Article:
Bill Kostroun/Associated Press
When Ben McAdoo was hired to replace Kevin Gilbride as the Giants’ offensive coordinator, he told reporters on a conference call what he envisioned for the team’s new offensive identity.
“We’re going to be sound, smart and tough. We’re going to be committed to discipline and poise, and at the end of the day, we’re going to hang our hat on the fundamentals.”
So far, however, the starting offense has been anything but fundamentally sound, tough or consistent.
We’ll start with quarterback Eli Manning, who has yet to complete a pass for more than 10 yards.
Per Pro Football Focus (subscription required), Manning has taken 57 snaps through three games and has dropped back to pass 19 of those times.
His numbers? He’s completed seven out of 16 attempts for—wait for it—49 yards. He’s been sacked three times, and while he hasn’t thrown an interception yet, he also hasn’t thrown a touchdown pass.
What about his top two receivers, Victor Cruz and Rueben Randle? Good question!
Cruz has yet to record a reception in 55 snaps played, and wasn’t even targeted in a game until this week, when Manning threw at him twice.
Randle, who’s played in 64 snaps so far this preseason, has caught just one of the four balls thrown his way for 12 yards. PFF has also credited him with one dropped pass.
The running game? Glad you asked.
The Giants’ two longest runs thus far have been a 73-yard touchdown rush by Rashad Jennings against the Pittsburgh Steelers in Week 2, and a 21-yard run by rookie Andre Williams.
Deduct the 73-yard run by Jennings, and the Giants are averaging 100 yards rushing per game—not bad, but certainly a figure that should be better considering the upgrades that were made to the offensive line in the offseason.
Numbers aside, the biggest problem for the Giants offense has benefits inability to establish any sort of rhythm to sustain drives.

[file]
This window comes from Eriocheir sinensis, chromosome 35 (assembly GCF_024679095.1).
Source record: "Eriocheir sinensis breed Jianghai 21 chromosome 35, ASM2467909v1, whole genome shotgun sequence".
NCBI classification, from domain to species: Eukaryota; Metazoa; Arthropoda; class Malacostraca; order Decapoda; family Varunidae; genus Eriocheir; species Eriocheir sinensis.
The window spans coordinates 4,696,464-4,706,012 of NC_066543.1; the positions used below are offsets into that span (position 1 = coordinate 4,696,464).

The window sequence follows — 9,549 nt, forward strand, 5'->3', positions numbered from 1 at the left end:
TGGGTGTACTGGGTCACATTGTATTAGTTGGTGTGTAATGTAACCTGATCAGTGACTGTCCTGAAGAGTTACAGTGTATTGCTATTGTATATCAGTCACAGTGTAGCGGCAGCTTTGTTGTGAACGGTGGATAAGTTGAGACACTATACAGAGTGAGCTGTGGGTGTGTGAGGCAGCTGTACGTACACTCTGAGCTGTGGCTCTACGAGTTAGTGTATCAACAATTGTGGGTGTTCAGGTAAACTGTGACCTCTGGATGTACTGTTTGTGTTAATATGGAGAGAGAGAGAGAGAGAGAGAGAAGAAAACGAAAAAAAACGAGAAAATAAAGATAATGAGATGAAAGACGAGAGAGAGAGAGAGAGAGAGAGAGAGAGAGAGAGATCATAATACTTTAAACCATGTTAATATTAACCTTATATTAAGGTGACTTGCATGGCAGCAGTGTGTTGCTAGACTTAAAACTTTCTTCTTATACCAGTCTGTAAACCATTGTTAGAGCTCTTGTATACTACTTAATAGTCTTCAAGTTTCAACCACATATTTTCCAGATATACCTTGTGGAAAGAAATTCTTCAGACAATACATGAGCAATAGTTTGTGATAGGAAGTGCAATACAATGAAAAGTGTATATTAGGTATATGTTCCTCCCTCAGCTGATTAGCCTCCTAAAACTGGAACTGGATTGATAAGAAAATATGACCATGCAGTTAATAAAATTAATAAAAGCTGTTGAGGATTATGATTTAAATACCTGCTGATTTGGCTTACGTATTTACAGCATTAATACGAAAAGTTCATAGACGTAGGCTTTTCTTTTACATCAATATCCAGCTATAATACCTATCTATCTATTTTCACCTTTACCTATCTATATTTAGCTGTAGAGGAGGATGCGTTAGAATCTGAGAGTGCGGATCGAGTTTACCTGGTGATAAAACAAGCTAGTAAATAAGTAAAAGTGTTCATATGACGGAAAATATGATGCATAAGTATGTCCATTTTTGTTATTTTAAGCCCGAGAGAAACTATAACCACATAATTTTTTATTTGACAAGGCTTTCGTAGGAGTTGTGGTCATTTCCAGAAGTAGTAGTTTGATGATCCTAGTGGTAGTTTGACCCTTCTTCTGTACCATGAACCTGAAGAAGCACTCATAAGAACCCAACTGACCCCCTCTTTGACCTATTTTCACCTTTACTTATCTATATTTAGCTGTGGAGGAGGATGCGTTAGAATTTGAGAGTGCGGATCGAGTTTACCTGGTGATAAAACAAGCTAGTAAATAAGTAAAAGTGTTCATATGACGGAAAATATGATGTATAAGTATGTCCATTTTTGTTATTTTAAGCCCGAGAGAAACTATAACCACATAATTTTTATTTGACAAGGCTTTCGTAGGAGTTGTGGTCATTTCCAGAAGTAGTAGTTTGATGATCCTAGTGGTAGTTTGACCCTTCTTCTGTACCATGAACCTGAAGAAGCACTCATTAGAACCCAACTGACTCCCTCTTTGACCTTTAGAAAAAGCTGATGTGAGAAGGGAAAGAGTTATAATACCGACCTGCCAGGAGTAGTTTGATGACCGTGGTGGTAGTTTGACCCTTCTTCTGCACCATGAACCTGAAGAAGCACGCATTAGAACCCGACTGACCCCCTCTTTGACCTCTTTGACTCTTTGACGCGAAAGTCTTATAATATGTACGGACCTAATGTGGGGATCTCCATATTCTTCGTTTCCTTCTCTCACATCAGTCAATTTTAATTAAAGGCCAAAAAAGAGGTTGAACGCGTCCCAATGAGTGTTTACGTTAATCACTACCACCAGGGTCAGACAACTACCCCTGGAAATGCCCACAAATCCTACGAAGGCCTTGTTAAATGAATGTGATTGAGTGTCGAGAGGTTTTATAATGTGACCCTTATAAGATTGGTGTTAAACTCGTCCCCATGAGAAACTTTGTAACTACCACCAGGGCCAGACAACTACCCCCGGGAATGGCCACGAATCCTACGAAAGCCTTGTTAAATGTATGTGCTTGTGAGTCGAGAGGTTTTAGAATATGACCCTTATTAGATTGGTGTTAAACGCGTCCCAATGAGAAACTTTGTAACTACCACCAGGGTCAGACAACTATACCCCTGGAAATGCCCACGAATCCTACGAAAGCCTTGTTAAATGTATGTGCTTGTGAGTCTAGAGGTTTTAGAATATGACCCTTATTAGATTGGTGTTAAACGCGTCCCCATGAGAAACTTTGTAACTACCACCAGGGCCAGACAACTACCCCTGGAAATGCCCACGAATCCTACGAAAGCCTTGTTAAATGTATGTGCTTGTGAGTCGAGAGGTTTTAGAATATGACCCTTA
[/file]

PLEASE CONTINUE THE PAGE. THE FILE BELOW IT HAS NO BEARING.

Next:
The sad thing about the offense is that with two weeks to go in the preseason, there is a real possibility that the unit might not click by opening night, a fact that head coach Tom Coughlin has prepared himself for.
“We have had in the last few years unproductive preseasons or unproductive games in the preseason, and we still have been able to come out and play well early on even offensively,” he told reporters on a conference call the day after the Colts game.
“Now in the regular season is that the case here? I don’t know that. We are going to see how that goes, but is there a concern? Sure it is a concern.”
That’s not exactly a reassuring statement from the Giants’ head coach, who admits that time is running out on the preseason and that the offense isn’t a little further along.
“Anytime you set up a schedule with a preseason you expect to be at certain points along the way,” he said. “So it is disappointing not be at least a little more advanced than we are.”
Unfortunately, the only choice everyone seems to have is to ride out this storm and hope that once McAdoo and company begin to game plan to address remaining weaknesses and such, things will get better in a hurry.